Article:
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5 Mins With… Roberto Palomba!

Roberto Palomba, one of Italy’s most prolific designers, shares his view on heritage, sustainability, and handing over the world to the digital-native generation during Poltrona Frau’s Grand Asia Tour.

  • One of Palomba+Serafini's residential projects. This one is converted from old olive oil mill



BY Asih Jenie

27 June, 2019


“At some point in your career, you think of a mission, asking yourself: what am I doing this for? Some people do it for money, for fame, other people do it because it makes them happy, sometimes both – there are no right or wrong answer,” shared Roberto Palomba. “My mission is people’s wellbeing.”

One of Italy’s most prolific architect-designers, Palomba is the creative soul and ambassador of Poltrona Frau’s Grand Asia Tour. The 12-day tour saw Palomba presenting Poltrona Frau latest living collection, and sharing his thought on design in Shanghai, Shenzen, Ho Chi Minh City and finally, Singapore. 

Hosted by Poltrona Frau’s Singapore retailer Proof Living, Palomba shared his observation on the shift in contemporary design in a design talk session at the Vanguard campus, attended by Singapore’s design and architecture community. “Heritage is not about style, it’s about quality,” he said. 

 

We’ve asked him to share more:

Singapore is the last stop of Poltrona Frau’s Asia Grand Tour. Can you share some of your observations on this market?

People in Asia have similar values with people in Italy – we love family, food and friends. The locales might be different because the climate is different, but the structure of our lives is very similar – multi-generational families and close-knit societies and clans – as opposed to, say, the Nordic or Anglo-Saxon cultures, which, to me, feels more individualistic.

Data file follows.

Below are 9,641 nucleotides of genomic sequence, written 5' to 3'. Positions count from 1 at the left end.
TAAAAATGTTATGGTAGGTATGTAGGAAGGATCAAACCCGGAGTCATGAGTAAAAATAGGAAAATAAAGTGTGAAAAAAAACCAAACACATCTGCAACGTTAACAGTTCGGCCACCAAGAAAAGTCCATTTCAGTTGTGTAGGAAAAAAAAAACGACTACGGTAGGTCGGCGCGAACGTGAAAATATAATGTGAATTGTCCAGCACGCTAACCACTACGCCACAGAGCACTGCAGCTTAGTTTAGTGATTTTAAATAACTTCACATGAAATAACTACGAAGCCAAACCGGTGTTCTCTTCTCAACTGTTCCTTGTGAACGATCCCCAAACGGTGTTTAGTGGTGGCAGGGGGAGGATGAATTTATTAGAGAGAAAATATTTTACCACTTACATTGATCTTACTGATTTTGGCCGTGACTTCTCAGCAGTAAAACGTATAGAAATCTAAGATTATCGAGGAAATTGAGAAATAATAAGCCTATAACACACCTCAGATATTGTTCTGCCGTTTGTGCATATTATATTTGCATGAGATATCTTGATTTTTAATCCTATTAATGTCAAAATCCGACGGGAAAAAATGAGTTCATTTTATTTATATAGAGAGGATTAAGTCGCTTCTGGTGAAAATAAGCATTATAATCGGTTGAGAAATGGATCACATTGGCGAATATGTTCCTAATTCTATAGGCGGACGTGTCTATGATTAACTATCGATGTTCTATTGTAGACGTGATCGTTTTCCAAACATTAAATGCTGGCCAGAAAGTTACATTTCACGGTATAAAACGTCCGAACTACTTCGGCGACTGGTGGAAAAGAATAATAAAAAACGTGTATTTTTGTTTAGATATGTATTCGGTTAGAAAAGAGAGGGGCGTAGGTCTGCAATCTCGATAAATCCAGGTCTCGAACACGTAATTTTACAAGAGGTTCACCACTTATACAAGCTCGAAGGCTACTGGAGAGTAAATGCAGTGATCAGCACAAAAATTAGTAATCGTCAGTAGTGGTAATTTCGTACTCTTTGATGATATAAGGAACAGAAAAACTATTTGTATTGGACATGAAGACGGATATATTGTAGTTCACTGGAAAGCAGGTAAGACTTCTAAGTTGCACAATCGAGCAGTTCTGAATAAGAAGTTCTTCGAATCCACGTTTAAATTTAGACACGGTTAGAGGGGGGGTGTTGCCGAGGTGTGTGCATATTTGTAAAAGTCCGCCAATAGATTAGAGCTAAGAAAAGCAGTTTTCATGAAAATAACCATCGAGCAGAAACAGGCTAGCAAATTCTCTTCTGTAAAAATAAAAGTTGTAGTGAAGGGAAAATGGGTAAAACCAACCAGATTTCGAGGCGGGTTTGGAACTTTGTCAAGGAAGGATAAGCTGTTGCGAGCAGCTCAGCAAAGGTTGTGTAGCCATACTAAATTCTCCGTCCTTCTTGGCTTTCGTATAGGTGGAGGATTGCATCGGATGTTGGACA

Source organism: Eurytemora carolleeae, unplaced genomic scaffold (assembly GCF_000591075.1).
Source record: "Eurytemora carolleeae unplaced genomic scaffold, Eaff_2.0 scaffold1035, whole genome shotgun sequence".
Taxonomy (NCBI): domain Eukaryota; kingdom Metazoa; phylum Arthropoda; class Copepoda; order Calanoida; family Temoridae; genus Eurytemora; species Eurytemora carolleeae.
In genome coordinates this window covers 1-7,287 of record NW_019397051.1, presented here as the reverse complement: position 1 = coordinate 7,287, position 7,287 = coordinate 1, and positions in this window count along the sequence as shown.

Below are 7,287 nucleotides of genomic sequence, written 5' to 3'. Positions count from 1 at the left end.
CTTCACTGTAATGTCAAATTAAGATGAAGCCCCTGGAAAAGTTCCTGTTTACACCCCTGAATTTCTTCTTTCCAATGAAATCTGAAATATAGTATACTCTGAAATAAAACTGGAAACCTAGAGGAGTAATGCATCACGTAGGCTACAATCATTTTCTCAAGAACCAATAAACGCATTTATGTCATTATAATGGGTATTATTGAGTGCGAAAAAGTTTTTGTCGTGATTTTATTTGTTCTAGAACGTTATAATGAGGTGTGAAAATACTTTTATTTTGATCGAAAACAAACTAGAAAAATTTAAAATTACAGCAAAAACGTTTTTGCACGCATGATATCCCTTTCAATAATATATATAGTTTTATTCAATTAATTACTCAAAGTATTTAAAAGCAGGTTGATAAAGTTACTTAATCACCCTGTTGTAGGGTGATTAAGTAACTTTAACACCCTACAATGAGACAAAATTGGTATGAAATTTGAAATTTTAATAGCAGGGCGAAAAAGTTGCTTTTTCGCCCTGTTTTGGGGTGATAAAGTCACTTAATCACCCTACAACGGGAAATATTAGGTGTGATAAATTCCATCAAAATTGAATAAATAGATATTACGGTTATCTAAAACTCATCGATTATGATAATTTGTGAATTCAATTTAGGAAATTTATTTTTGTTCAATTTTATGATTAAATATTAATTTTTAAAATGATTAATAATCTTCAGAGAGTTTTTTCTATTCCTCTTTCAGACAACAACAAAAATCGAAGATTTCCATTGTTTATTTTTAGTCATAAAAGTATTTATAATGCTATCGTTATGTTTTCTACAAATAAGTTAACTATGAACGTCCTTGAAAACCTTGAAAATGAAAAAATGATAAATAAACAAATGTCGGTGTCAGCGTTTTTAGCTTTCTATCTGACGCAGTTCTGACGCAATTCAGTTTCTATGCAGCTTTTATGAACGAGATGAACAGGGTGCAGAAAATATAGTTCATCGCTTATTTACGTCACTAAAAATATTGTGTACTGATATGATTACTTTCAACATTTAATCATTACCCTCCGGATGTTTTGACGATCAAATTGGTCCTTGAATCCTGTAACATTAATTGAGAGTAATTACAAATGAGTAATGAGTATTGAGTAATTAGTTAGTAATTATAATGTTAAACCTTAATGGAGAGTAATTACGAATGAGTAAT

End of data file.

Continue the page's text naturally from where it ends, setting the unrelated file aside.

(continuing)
Here if I talk about Chinese food to a friend, he would link the food to memory about family, “Oh, just like how my mother and my grandmother make them.” It’s like talking to my Italian friends about pasta. Family is the centre of our relationship and private residential spaces, homes, are important. It is the place where we gather and the theatre where we act our lives. 

As a designer, at some point in your career, you’d think of a mission, asking yourself: “What am I doing this for?” Some people do it for money, for fame, other people do it because it makes them happy, sometimes both – there are no right or wrong answer. My mission is people’s wellbeing. My target is the end consumer – I am a B to C designer. I want them to feel comfortable. I share my design but I don’t aggressively impose it on people. 

We [Asians and Italians] have a shared appreciation of beauty and sense of comfort. I think this is Poltrona Frau’s design and my design are so well appreciated in this part of the world.  

Let It Be sofa

 

Your latest collections for Poltrona Frau are named Let It Be, Come Together and Get Back. Can you elaborate on the Beatles reference?  

Poltrona Frau CEO Dario Rinero is a huge fan of The Beatles. So am I. They are very important to me, the changed the way we think of pop music, and they created the fan culture – people were going crazy about them. So this sofa we’re sitting on, we imagined lounging on it after a long day at work, just lying here, decompressing, cleaning your head and just let it be, let it be. And we decided on the name. 

And it’s a huge success. So I think it’s good luck and we decided to call the subsequent collection after The Beatles songs. 

Let It Be sofa

 

Any favourite The Beatles song? 

So many. But if I have to choose it would be Hey, Jude because it’s personal – it’s a very private conversation, I love that. I love designing people’s home because I get to create something personal for them. It has my vision, yes, but it also has a little bit of them – what they like, what they want, what they hope the place to be.  

Come Together sofa

 

Your new living collection for Poltrona Frau caters to the new generation of customers. Do you notice any shifts in the generational preferences?